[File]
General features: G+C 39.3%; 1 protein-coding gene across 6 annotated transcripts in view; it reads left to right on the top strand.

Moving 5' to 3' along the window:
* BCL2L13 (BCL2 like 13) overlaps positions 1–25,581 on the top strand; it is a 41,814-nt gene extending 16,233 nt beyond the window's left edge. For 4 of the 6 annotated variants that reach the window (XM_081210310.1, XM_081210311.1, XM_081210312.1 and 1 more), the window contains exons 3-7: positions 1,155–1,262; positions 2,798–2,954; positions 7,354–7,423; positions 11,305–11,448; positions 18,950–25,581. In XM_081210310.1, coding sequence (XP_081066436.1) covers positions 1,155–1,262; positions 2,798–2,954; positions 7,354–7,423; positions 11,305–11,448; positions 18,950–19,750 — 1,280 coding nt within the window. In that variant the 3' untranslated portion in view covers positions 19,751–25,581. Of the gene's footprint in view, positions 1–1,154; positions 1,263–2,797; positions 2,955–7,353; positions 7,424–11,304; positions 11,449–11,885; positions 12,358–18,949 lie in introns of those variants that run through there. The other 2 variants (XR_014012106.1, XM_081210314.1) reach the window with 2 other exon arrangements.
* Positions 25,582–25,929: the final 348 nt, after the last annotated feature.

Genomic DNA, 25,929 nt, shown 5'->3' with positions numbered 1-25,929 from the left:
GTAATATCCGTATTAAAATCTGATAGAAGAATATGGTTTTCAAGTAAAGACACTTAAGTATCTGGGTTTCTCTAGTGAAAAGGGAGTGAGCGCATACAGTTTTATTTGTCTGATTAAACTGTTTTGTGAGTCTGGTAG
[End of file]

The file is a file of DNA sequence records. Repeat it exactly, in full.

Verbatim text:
General features: G+C 39.3%; 1 protein-coding gene across 6 annotated transcripts in view; it reads left to right on the top strand.

Moving 5' to 3' along the window:
* BCL2L13 (BCL2 like 13) overlaps positions 1–25,581 on the top strand; it is a 41,814-nt gene extending 16,233 nt beyond the window's left edge. For 4 of the 6 annotated variants that reach the window (XM_081210310.1, XM_081210311.1, XM_081210312.1 and 1 more), the window contains exons 3-7: positions 1,155–1,262; positions 2,798–2,954; positions 7,354–7,423; positions 11,305–11,448; positions 18,950–25,581. In XM_081210310.1, coding sequence (XP_081066436.1) covers positions 1,155–1,262; positions 2,798–2,954; positions 7,354–7,423; positions 11,305–11,448; positions 18,950–19,750 — 1,280 coding nt within the window. In that variant the 3' untranslated portion in view covers positions 19,751–25,581. Of the gene's footprint in view, positions 1–1,154; positions 1,263–2,797; positions 2,955–7,353; positions 7,424–11,304; positions 11,449–11,885; positions 12,358–18,949 lie in introns of those variants that run through there. The other 2 variants (XR_014012106.1, XM_081210314.1) reach the window with 2 other exon arrangements.
* Positions 25,582–25,929: the final 348 nt, after the last annotated feature.

Genomic DNA, 25,929 nt, shown 5'->3' with positions numbered 1-25,929 from the left:
GTAATATCCGTATTAAAATCTGATAGAAGAATATGGTTTTCAAGTAAAGACACTTAAGTATCTGGGTTTCTCTAGTGAAAAGGGAGTGAGCGCATACAGTTTTATTTGTCTGATTAAACTGTTTTGTGAGTCTGGTAG